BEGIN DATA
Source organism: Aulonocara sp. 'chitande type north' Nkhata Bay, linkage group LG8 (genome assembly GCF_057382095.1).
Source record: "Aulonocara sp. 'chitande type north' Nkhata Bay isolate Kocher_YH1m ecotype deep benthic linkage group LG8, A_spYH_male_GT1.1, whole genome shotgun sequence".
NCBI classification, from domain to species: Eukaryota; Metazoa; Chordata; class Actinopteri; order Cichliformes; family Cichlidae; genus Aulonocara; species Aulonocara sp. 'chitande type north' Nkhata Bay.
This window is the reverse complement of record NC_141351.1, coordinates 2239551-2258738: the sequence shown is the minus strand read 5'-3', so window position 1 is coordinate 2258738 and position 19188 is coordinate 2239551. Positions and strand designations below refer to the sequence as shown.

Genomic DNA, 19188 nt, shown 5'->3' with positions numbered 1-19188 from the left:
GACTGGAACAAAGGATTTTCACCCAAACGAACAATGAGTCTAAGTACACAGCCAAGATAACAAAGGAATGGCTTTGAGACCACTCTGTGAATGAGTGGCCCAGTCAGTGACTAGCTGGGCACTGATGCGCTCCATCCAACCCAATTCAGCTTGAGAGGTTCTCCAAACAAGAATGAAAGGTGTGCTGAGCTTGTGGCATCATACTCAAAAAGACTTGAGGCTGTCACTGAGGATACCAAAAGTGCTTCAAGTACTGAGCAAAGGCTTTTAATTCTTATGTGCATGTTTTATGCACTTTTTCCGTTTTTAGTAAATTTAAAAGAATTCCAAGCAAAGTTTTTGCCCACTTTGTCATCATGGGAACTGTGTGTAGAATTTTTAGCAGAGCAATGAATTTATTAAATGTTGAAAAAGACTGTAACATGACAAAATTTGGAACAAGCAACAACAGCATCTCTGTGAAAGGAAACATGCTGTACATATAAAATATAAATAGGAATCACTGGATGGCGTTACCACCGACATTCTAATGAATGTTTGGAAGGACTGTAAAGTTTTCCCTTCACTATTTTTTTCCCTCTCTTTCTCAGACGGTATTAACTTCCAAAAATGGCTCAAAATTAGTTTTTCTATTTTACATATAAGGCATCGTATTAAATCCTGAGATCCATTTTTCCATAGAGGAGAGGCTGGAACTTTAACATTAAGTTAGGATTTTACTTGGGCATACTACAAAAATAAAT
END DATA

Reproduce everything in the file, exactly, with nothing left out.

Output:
Source organism: Aulonocara sp. 'chitande type north' Nkhata Bay, linkage group LG8 (genome assembly GCF_057382095.1).
Source record: "Aulonocara sp. 'chitande type north' Nkhata Bay isolate Kocher_YH1m ecotype deep benthic linkage group LG8, A_spYH_male_GT1.1, whole genome shotgun sequence".
NCBI classification, from domain to species: Eukaryota; Metazoa; Chordata; class Actinopteri; order Cichliformes; family Cichlidae; genus Aulonocara; species Aulonocara sp. 'chitande type north' Nkhata Bay.
This window is the reverse complement of record NC_141351.1, coordinates 2239551-2258738: the sequence shown is the minus strand read 5'-3', so window position 1 is coordinate 2258738 and position 19188 is coordinate 2239551. Positions and strand designations below refer to the sequence as shown.

Genomic DNA, 19188 nt, shown 5'->3' with positions numbered 1-19188 from the left:
GACTGGAACAAAGGATTTTCACCCAAACGAACAATGAGTCTAAGTACACAGCCAAGATAACAAAGGAATGGCTTTGAGACCACTCTGTGAATGAGTGGCCCAGTCAGTGACTAGCTGGGCACTGATGCGCTCCATCCAACCCAATTCAGCTTGAGAGGTTCTCCAAACAAGAATGAAAGGTGTGCTGAGCTTGTGGCATCATACTCAAAAAGACTTGAGGCTGTCACTGAGGATACCAAAAGTGCTTCAAGTACTGAGCAAAGGCTTTTAATTCTTATGTGCATGTTTTATGCACTTTTTCCGTTTTTAGTAAATTTAAAAGAATTCCAAGCAAAGTTTTTGCCCACTTTGTCATCATGGGAACTGTGTGTAGAATTTTTAGCAGAGCAATGAATTTATTAAATGTTGAAAAAGACTGTAACATGACAAAATTTGGAACAAGCAACAACAGCATCTCTGTGAAAGGAAACATGCTGTACATATAAAATATAAATAGGAATCACTGGATGGCGTTACCACCGACATTCTAATGAATGTTTGGAAGGACTGTAAAGTTTTCCCTTCACTATTTTTTTCCCTCTCTTTCTCAGACGGTATTAACTTCCAAAAATGGCTCAAAATTAGTTTTTCTATTTTACATATAAGGCATCGTATTAAATCCTGAGATCCATTTTTCCATAGAGGAGAGGCTGGAACTTTAACATTAAGTTAGGATTTTACTTGGGCATACTACAAAAATAAAT